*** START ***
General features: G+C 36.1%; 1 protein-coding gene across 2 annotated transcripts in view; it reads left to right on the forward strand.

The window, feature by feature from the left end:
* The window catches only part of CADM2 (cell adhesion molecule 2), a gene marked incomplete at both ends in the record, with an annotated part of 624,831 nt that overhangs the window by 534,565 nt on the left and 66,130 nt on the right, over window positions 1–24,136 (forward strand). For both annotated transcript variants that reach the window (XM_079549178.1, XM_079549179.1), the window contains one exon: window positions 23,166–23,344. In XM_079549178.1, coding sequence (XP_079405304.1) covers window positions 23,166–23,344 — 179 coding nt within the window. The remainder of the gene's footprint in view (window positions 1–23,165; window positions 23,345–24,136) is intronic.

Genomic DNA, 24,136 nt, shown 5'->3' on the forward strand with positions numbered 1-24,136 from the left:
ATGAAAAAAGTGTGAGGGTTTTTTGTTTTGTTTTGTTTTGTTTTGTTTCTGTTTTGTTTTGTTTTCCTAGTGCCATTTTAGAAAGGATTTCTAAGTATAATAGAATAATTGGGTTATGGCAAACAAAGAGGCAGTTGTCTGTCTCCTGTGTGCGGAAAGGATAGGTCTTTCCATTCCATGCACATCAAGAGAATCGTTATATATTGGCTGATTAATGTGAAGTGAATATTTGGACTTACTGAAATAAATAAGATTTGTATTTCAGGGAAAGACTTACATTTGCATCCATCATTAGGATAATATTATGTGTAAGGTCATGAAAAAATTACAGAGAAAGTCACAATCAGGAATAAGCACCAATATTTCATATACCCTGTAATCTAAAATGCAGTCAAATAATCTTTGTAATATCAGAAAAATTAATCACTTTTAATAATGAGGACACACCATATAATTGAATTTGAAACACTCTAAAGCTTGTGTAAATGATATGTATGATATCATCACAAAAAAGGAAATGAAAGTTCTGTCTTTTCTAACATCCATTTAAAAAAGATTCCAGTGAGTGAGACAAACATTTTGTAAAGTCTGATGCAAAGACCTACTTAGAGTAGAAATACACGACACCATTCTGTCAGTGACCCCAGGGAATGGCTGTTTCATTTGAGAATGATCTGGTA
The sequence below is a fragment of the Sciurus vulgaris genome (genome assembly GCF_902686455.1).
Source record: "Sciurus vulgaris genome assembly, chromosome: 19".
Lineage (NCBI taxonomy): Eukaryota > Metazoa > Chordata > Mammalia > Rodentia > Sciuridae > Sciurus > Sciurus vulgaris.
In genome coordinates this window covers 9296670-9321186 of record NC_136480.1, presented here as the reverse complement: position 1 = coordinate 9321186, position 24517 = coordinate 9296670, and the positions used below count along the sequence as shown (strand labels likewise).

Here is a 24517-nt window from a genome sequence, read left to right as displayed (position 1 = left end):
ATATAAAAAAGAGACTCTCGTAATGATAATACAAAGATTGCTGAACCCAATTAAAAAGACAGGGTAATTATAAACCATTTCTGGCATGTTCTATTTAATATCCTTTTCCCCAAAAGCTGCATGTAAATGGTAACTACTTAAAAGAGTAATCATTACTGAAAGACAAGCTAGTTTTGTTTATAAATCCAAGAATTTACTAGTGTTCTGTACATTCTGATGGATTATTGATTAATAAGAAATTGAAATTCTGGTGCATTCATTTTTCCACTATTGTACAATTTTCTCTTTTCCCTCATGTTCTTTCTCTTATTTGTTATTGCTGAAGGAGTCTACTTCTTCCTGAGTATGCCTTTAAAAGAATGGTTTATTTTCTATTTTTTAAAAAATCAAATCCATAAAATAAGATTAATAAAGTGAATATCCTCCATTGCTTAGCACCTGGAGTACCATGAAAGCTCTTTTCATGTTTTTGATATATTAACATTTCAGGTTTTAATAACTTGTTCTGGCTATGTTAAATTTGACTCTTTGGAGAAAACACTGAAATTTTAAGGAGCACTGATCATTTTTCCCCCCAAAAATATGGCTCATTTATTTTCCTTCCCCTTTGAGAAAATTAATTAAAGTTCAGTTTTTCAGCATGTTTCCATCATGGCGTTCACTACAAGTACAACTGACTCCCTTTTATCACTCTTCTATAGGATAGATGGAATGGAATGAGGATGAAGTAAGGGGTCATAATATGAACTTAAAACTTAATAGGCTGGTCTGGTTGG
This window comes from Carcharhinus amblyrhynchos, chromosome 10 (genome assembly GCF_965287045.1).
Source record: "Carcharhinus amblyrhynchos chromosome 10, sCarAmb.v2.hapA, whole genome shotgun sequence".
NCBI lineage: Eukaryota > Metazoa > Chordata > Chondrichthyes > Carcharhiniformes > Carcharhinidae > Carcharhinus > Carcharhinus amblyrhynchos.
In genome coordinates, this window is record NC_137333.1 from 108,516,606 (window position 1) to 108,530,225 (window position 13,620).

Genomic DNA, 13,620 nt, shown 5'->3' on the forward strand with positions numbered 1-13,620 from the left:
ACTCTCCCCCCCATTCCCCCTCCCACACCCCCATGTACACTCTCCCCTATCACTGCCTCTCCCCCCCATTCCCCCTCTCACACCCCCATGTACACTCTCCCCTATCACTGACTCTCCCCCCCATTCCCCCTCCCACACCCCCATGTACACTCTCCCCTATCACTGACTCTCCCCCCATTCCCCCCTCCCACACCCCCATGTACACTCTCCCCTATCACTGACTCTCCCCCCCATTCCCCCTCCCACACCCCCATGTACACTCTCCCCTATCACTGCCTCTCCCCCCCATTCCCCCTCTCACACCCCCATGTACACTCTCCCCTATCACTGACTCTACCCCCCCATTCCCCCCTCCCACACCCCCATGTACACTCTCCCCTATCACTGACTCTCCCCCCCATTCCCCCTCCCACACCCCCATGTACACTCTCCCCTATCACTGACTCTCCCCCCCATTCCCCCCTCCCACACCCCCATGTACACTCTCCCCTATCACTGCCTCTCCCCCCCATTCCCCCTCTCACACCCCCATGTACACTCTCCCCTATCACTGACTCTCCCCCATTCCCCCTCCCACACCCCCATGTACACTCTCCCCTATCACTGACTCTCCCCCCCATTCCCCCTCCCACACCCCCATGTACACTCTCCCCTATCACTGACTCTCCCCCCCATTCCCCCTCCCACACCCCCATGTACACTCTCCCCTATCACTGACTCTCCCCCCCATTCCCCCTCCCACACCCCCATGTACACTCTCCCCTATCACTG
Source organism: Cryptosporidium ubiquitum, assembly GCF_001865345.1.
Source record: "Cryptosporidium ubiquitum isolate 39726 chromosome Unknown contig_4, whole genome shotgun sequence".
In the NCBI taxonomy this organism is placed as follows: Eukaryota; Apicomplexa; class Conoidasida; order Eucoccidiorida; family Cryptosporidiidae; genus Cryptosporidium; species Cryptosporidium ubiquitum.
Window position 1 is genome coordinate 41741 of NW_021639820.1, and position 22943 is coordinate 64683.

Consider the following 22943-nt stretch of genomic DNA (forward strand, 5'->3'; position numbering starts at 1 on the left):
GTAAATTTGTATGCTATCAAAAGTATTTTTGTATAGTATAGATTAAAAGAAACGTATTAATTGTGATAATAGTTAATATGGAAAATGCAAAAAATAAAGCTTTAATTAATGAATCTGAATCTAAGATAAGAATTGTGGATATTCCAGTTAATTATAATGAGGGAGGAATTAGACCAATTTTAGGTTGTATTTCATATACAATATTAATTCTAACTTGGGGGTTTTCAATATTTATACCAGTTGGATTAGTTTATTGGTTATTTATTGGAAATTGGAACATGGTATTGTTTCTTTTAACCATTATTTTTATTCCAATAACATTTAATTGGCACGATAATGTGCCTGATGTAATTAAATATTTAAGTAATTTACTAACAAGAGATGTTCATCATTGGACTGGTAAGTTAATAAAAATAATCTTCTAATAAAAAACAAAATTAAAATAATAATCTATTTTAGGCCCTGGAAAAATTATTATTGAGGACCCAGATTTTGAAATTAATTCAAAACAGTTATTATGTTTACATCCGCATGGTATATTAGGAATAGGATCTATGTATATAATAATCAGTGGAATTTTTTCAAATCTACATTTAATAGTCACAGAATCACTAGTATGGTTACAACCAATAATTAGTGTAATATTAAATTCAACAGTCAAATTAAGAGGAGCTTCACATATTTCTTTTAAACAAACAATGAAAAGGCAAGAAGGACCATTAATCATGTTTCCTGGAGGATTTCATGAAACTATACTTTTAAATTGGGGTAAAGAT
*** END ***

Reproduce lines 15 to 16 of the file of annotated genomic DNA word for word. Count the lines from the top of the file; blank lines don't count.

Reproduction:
In genome coordinates, this window is record NC_137333.1 from 108,516,606 (window position 1) to 108,530,225 (window position 13,620).

Genomic DNA, 13,620 nt, shown 5'->3' on the forward strand with positions numbered 1-13,620 from the left: